Hummerston argues that “it probably takes longer to use generative AI than to write a lot of nonsense, even in online qualitative studies”. Guilbert, a consultant in market research methodologies and member of ESOMAR’s Professional Standards Committee, agrees that bored participants will sooner skip a question or a survey altogether, but he does fear that ChatGPT may be used by some respondents to provide a long, well-argued answer to a complex, open-ended question. “Let’s see at the end of the year if we detect changes in open-ended questions, especially in B2B.”

Like Guilbert, Pettit suspects that bored participants will not go out of their way to use third-party tools to create more relevant, believable answers. However, she expects ChatGPT and other generative AI tools to be used by large-scale fraudulents to rapidly generate hundreds or thousands of realistic answers that generate incentives. “This is the real danger. Panel companies have a near impossible task of keeping ahead of them.”

Puleston sees an AI potential to make surveys a lot more conversational, but he adds that using ChatGTP to phrase questions is dangerous territory. “It simply regurgitates the platitudes in which survey questions have been written in the past, using the over-earnest research speak that respondents don’t feel connected to. The bigger issue is how it may be used to fraudulently complete surveys. We are already working on developing defences against this.”

Granny test

In the online age, finding respondents for short and simple questionnaires is relatively easy. Making these quick surveys appealing is a far bigger challenge, though, warns Guilbert.

“Attractiveness doesn't mean overloading them with a patchwork of font sizes, colours, animations and long texts. As with websites, modern questionnaire design must be simple and visually appealing to collect good data.”

Gamification, he believes, should be used with caution to avoid putting off certain respondents. “The principle of surveys is to attract a wide audience with varied profiles, not to focus on a specific target.”

Cid agrees that gamification is not a magic wand. Usability and clarity should be enhanced in general, and he describes improving questionnaire response quality as a multifaceted endeavour. “If we want to increase respondents’ willingness to participate, factors such as contributing to society, helping others, and providing appropriate incentives need to be considered in the value proposition.”

According to Hummerston, testing is crucial. “Would your granny be able to do the survey and understand it?” However, he adds that the questionnaire is only one element of a complex interactive ecosystem that people need to navigate. “They will only generate good quality data if they are motivated to and believe there is value in what they are doing – either for themselves or in the benefit the data will bring more broadly.” He, therefore, calls for improving the entire ecosystem – from recruitment to incentives to communications. “This would help recruit and retain people and ensure they are honest and accurate. Treat them like people, not respondents. And maybe also implement minimum wage levels. End-clients should play their part by paying a reasonable amount for data.”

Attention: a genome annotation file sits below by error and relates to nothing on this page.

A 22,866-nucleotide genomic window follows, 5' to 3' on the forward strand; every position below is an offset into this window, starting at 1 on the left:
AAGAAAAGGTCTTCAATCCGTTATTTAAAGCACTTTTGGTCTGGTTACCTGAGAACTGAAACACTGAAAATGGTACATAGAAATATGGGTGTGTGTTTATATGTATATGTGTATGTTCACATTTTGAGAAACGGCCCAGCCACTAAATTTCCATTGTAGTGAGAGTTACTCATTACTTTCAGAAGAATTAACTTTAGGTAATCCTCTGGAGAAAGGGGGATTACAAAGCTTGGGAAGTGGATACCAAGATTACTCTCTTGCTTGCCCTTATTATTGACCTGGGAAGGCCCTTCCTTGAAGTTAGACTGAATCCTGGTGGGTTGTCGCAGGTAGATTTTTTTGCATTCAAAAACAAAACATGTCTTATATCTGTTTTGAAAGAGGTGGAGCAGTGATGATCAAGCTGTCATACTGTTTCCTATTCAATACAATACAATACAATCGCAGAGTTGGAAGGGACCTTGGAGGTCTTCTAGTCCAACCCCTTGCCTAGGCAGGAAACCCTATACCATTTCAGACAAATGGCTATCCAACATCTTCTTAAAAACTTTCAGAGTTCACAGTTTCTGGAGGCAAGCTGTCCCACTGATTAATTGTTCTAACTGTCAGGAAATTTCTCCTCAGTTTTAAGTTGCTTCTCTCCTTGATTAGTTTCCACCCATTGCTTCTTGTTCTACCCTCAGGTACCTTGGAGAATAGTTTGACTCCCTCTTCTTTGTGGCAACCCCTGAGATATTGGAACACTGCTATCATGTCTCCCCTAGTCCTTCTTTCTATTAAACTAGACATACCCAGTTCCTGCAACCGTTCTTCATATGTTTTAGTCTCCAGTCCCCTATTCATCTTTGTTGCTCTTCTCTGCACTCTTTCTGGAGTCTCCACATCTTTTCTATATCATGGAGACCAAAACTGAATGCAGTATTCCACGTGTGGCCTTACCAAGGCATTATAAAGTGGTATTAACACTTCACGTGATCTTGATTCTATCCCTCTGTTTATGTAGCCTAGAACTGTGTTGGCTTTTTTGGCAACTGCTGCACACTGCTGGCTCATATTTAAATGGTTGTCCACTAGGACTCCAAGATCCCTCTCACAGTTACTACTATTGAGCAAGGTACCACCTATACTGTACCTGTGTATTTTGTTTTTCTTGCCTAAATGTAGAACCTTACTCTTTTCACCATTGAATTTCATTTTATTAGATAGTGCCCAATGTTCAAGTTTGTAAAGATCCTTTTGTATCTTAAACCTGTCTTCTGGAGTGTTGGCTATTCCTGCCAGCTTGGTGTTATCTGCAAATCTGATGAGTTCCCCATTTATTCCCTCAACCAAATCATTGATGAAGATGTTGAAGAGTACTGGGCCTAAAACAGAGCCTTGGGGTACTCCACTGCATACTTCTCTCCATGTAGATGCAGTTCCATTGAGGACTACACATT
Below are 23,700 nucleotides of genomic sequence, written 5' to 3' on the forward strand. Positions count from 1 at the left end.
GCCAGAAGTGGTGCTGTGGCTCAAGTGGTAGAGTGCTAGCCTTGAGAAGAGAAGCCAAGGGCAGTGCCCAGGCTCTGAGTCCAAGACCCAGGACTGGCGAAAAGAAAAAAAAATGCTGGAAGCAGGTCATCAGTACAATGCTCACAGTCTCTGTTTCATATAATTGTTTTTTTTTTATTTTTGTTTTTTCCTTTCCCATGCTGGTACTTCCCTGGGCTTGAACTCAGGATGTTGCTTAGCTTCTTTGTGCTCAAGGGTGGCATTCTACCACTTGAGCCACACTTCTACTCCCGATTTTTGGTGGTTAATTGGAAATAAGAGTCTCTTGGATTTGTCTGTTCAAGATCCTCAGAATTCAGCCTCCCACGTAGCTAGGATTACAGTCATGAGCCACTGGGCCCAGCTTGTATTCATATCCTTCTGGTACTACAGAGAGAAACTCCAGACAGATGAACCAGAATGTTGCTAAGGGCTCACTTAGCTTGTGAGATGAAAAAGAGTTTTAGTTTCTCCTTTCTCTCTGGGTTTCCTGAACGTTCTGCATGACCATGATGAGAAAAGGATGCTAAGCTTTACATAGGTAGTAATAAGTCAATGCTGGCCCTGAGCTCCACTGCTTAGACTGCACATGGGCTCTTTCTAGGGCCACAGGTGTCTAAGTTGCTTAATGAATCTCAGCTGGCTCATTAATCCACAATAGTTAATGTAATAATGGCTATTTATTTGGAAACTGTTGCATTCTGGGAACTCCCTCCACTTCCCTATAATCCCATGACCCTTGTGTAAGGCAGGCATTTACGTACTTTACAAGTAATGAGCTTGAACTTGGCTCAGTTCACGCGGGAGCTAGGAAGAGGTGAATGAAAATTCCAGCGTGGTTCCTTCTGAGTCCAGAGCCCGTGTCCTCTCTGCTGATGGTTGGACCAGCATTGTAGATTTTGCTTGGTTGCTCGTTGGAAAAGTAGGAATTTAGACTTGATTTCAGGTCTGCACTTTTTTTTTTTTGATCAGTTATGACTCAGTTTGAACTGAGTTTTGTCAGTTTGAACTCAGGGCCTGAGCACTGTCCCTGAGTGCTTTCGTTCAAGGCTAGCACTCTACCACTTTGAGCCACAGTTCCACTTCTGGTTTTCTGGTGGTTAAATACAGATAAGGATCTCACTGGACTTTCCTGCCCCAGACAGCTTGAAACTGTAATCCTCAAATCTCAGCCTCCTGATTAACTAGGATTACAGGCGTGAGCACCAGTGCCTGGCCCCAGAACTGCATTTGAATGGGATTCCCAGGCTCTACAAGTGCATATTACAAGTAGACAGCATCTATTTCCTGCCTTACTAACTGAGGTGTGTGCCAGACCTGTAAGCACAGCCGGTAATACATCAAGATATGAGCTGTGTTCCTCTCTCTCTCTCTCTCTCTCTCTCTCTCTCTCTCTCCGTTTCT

Raising the bar

If the industry does not solve the poor user experience problem, it will end up with too few people who are prepared to take surveys, stresses Hummerston.

Fostering trust and emphasising the benefits of participation can contribute to better outcomes in market research.” Guilbert urges the industry to stop thinking of respondents as potential criminals and instead consider them as likely victims of long and boring questionnaires. “We absolutely need respondents, and we need to treat them better to obtain high-quality data,” Pettit argues that, unless one is new to the industry, poor data quality is not a new issue. “The first conference I ever went to, some twenty years ago, shared data from a massive study comparing levels of poor data quality across ten different panels. Unfortunately, rather than improving questionnaires so that people enjoy answering them, we’ve decided it’s easier to keep studying poor data quality until we find an answer we do like. We’ve had the answers for decades. Let’s implement them.”

Curious to know what else the industry experts have shared about respondent experience? Download our Global Market Research 2023 report now!

Lilas Ajaluni
Market Intelligence Analyst at ESOMAR